Is one shoulder really that distracting?


Evelyn Ward

Sophie Yuska wears a spaghetti strap top while her jacket bares her shoulder.

by Evelyn Ward, Reporter

School dress code has always been a hot topic for debate. Throughout the years, students have even protested dress code policy and enforcement in their schools. While some students at Linganore have first-hand experiences with being dress-coded, others are not even aware of everything the dress code entails. 

In fact, even staff at Linganore were not fully aware of everything on the dress code policy. 

Back in 2018, there was an incident at Frederick High School during which a principal came up behind student, Olivia Arrington, without saying a word and fixed her shirt to cover her bra strap. Now, this may not seem like a big deal to most people, but for Olivia, it was a big deal. It was very embarrassing and uncomfortable for her. This action started a chain of reactions from both students and parents in the county.

As a result of this incident, changes were instituted. This went as far as changing parts of the dress code making it mandatory for teachers to have the same dress code standard regardless of gender. 

Students at Linganore had their own opinions about how they would change the school dress code. Students discussed the need to make the rules clear and understandable to all.

“If schools are going to have strict dress codes, they should make it [the dress code policy] more known,” said Junior Travis Tyeryar.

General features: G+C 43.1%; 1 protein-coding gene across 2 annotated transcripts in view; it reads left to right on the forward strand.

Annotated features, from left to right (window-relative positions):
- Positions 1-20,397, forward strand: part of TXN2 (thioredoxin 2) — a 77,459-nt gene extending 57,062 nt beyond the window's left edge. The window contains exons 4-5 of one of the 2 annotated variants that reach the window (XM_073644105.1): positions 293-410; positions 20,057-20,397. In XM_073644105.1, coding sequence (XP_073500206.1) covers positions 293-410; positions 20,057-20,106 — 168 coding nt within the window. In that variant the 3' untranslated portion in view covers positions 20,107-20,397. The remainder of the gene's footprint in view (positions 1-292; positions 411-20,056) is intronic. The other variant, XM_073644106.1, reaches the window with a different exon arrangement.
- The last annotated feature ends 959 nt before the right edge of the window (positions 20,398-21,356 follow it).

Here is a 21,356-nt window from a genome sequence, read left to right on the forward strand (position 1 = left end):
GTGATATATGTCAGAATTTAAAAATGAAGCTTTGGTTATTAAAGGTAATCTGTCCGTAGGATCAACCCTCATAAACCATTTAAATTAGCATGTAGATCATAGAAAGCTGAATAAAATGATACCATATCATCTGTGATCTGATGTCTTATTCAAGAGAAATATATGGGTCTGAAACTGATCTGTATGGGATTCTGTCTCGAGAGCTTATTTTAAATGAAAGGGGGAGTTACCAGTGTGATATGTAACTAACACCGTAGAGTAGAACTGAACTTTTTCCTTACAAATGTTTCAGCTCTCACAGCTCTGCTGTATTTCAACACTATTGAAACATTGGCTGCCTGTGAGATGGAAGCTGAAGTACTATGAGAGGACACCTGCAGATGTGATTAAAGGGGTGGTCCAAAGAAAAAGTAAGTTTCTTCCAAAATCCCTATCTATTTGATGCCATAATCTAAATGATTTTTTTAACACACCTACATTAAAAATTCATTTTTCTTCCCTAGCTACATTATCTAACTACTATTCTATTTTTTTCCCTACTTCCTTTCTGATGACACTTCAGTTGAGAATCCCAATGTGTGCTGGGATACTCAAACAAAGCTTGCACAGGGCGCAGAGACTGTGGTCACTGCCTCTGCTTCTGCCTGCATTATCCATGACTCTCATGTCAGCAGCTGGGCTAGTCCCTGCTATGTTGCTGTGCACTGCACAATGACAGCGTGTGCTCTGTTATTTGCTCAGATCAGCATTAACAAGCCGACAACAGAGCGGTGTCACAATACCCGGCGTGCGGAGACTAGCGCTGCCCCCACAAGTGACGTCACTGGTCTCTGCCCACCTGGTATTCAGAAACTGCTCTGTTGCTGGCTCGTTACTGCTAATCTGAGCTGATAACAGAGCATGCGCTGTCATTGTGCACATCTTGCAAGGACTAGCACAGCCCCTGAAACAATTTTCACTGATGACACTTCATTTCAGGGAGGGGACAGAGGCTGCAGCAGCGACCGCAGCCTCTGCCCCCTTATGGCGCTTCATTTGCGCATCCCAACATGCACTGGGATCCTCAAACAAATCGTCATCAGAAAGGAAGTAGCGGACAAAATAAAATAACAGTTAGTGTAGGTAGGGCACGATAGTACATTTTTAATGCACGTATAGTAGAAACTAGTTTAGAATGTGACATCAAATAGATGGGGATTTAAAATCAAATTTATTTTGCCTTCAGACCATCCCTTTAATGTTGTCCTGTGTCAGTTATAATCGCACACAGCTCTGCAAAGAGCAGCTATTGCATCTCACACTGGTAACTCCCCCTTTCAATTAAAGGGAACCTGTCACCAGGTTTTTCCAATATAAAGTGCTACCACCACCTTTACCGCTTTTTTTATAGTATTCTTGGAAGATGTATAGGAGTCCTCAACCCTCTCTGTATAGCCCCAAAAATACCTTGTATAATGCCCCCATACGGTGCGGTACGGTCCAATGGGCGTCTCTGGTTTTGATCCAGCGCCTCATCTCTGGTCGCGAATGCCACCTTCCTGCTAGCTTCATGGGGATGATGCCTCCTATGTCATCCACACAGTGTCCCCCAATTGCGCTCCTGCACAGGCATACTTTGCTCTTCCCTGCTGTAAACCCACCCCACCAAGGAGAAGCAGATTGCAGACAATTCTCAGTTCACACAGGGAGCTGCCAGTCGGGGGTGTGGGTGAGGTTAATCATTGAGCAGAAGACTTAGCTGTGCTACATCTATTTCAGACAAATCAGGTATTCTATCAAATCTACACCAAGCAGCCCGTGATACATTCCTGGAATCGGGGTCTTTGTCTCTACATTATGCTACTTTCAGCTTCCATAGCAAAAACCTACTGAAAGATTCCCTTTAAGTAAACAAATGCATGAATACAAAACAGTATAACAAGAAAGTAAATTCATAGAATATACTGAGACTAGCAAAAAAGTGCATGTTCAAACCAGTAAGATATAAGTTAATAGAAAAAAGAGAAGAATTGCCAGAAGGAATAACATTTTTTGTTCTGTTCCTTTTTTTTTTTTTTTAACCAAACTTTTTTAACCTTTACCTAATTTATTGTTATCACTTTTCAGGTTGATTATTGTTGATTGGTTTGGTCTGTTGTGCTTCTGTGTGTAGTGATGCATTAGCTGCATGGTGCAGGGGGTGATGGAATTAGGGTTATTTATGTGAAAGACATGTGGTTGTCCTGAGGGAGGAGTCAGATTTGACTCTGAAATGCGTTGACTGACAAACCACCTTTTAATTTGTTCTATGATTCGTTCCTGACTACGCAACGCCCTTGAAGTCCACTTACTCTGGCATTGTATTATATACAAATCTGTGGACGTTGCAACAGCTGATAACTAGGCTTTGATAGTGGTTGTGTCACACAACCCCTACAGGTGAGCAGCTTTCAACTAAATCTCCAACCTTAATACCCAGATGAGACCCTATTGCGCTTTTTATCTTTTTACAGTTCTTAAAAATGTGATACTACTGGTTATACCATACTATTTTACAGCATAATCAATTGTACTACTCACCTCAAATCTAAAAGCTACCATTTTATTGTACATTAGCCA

Sophomore Hanna Brittle agreed. She expressed that the rules can be confusing and limiting.

“I’d make the rules more open and understandable,” said Brittle.

Sophomore Robbie Blickenstaff wears his hood up during lunch, defying school dress code. (Evelyn Ward)

Some students reiterated the idea that the dress code should be less sexist.

Sophomore Nick Killway said he would change the guidelines around which the dress code is centered.

“[I would] make the rules more clear, [and] maybe a little less sexist,” said Killway.

According to students interviewed, clarity on the policy is  clearly the biggest issue. Second to this issue is how some believed it unfairly targeted girls. 

Linganore Principal Michael Dillman acknowledged that the school’s priority is having students come to school and learn. He explained that in order to balance students being able to address their identities, personalities and style, there are a lot of things that have to be factored into a dress code.

“We definitely don’t want people wearing things that are distracting, inappropriate, offensive, demeaning, degrading … we want to make sure we have some rules,” said Dillman.

Dillman also shed light on the issue with perceived double standards.

“We’ll often tell females they don’t want the real little, skinny strap tops and things like that, and then the boys have tank tops [that] are kinda similar where their whole side is exposed,” said Dillman.

These are some of the issues students point to when saying the dress code is sexist. 

Dillman also shared his thoughts on updating the dress code.

“The Linganore dress code policy is similar to counties around us, but we haven’t made any updates in 10-15 years. We need to have a dress code, but we also need to review it. [We need to] make sure it is reflective of what is happening in the times we are in,” said Dillman.

We need to have a dress code, but we also need to review it. [We need to] make sure it is reflective of what is happening in the times we are in”

— Michael Dillman

He also believes there should be exceptions for the right reasons, such as medical or religious reasons. He points to headgear as one example.

Dillman said that it is important to evaluate the dress code and the school system is doing so.

There are many ways students can get involved in these issues and make their voices heard, particularly on the perceptible double standard inherent in the current policy: write to the Board of Education, start a petition or speak to Linganore administration to voice an opinion.